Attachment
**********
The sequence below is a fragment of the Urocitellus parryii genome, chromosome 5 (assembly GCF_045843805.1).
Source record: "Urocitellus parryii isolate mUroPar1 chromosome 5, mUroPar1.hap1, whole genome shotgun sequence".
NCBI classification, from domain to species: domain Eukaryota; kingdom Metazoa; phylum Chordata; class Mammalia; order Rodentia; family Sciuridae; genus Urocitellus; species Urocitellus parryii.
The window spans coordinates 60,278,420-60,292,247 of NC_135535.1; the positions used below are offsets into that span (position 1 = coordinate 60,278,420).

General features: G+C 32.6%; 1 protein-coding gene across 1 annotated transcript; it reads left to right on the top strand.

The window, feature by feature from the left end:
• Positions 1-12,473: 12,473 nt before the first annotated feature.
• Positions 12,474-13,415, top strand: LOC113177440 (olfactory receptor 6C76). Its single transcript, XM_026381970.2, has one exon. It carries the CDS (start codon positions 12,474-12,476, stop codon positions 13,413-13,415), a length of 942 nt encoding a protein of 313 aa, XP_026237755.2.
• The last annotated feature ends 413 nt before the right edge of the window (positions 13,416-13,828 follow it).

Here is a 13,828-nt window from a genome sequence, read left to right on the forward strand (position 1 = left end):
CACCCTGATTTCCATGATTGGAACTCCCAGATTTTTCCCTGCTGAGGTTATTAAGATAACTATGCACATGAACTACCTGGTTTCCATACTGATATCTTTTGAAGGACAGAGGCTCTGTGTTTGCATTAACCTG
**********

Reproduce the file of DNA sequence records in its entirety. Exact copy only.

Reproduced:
The sequence below is a fragment of the Urocitellus parryii genome, chromosome 5 (assembly GCF_045843805.1).
Source record: "Urocitellus parryii isolate mUroPar1 chromosome 5, mUroPar1.hap1, whole genome shotgun sequence".
NCBI classification, from domain to species: domain Eukaryota; kingdom Metazoa; phylum Chordata; class Mammalia; order Rodentia; family Sciuridae; genus Urocitellus; species Urocitellus parryii.
The window spans coordinates 60,278,420-60,292,247 of NC_135535.1; the positions used below are offsets into that span (position 1 = coordinate 60,278,420).

General features: G+C 32.6%; 1 protein-coding gene across 1 annotated transcript; it reads left to right on the top strand.

The window, feature by feature from the left end:
• Positions 1-12,473: 12,473 nt before the first annotated feature.
• Positions 12,474-13,415, top strand: LOC113177440 (olfactory receptor 6C76). Its single transcript, XM_026381970.2, has one exon. It carries the CDS (start codon positions 12,474-12,476, stop codon positions 13,413-13,415), a length of 942 nt encoding a protein of 313 aa, XP_026237755.2.
• The last annotated feature ends 413 nt before the right edge of the window (positions 13,416-13,828 follow it).

Here is a 13,828-nt window from a genome sequence, read left to right on the forward strand (position 1 = left end):
CACCCTGATTTCCATGATTGGAACTCCCAGATTTTTCCCTGCTGAGGTTATTAAGATAACTATGCACATGAACTACCTGGTTTCCATACTGATATCTTTTGAAGGACAGAGGCTCTGTGTTTGCATTAACCTG